It's almost laughable to see the same people who used to tell us -- directly and by implication -- that our only meaningful goal (as teachers) was preparing our students to perform successfully on annual standardized tests through the "mastery" of "standards"-- now telling us that we have to teach our students to think for themselves and access knowledge, work collaboratively to be innovative and creative thinkers.
Don't get me wrong. It is great to finally have education policy that isn't repulsive. It is reassuring to know that the people in suits are finally in accord with the objectives effective teachers have always had -- and to no longer have to pursue those objectives subversively.
It's about time.
And why has it taken the education-industrial complex so long to figure this out? That is sort of a rhetorical question, though I'd love to hear one of the standards-test-prep champions explain it.
But I'm willing to put all that behind us -- and do my own private mourning for all the minds wasted on the now failed fad. You know, move ahead, move on, and embrace the future with our new-found collective wisdom.
Only there is a bigger problem. There is a problem that could easily derail this whole Common Core enterprise. And this problem is so obvious it shouldn't have to be pointed out. But it does.
How do we teach creativity, innovation, collaboration, and intellectual empowerment to our students in a system that is oppressive, repressive, based on mistrust and fear?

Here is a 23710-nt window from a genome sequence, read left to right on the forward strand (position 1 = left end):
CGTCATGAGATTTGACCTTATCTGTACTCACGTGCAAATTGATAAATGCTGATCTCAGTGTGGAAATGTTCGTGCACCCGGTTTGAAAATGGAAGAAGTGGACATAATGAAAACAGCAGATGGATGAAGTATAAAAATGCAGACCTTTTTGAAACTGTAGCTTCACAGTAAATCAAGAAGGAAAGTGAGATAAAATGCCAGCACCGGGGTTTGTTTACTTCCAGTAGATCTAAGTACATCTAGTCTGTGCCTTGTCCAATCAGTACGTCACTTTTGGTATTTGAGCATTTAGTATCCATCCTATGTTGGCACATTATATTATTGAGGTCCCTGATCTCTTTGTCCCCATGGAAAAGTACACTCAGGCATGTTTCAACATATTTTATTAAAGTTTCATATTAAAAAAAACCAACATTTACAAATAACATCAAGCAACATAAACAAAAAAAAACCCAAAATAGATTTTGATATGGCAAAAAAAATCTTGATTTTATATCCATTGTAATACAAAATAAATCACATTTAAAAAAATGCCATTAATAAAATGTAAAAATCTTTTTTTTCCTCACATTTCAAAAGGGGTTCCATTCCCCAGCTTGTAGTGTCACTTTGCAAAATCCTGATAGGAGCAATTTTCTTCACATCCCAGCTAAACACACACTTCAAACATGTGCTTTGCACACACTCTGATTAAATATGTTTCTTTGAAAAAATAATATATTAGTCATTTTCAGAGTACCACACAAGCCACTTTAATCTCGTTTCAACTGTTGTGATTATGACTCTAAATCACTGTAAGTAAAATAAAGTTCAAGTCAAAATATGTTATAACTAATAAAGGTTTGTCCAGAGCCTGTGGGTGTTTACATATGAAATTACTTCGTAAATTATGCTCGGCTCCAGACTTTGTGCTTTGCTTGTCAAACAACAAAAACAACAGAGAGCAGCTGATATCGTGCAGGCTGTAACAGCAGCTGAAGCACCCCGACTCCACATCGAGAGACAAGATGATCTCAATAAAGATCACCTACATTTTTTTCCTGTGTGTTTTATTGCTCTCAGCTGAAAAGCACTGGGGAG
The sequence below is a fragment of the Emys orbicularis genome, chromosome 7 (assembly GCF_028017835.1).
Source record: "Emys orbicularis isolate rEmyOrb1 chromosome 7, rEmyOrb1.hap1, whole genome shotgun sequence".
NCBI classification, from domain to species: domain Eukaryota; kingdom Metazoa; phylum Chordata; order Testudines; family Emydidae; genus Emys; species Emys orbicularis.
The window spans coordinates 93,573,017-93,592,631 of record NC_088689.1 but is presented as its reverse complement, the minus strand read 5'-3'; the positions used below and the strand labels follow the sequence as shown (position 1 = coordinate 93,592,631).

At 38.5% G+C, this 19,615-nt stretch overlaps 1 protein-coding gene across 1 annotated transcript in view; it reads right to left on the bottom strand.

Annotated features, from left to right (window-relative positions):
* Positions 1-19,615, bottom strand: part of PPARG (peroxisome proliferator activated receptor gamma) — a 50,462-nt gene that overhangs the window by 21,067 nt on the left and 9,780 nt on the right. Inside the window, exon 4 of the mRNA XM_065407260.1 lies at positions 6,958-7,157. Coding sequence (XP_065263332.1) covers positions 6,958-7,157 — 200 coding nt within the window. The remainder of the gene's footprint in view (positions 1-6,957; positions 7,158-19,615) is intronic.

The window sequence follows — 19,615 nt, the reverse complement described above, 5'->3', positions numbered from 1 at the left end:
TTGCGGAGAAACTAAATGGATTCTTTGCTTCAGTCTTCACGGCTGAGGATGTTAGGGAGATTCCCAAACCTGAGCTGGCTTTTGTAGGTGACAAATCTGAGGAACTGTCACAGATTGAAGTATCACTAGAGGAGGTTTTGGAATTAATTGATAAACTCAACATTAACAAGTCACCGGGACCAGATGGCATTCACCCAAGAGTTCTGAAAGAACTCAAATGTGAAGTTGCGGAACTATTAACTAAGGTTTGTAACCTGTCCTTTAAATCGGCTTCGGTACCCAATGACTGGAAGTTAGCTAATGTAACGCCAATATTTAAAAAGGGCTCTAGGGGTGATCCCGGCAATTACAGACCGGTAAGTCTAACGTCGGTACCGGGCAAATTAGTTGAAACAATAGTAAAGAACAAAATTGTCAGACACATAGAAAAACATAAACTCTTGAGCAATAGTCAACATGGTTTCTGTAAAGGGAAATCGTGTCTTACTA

I think I understand why so many schools are this way. I know what kind of destruction and mayhem children and young adults are capable of. I've seen what can happen in a school that lacks adequate structure and external discipline. But I've also seen how responsible and insightful and conscientious our students can be -- even those with a "discipline record" -- if we trust and respect them and set limits that are constructive and not reductive.
But how do we do that? How can we act responsibly when we are responsible for the lives and safety of students -- not to mention our legal obligation to prevent lawsuits against the schools for which we work -- unless we are cautious and conservative and controlling of our students? How can we trust our students with any real power in the schools?
I'm not mocking this tendency toward repressiveness in schools. These are reasonable questions to ask. But we're supposed to be intelligent, educated people. We're supposed to lead and inspire the children we're entrusted to educate (and by "we" I mean teachers, administrators, and the elected officials who oversee what we do). And if we're now asking students to be critical thinkers, enthusiastic collaborators, and fearless innovators, shouldn't we lead the way and set the example?
So how bout we start by thinking critically about the oppressive conditions of so many of our schools and enthusiastically collaborate with our students to fearlessly innovate ways to transform schools to reflect the values of the new Common Core.
Because if we don't make schools less oppressive, if we don't empower students in and out of the classroom, then the Common Core is worse than a fad. It's a fraud.
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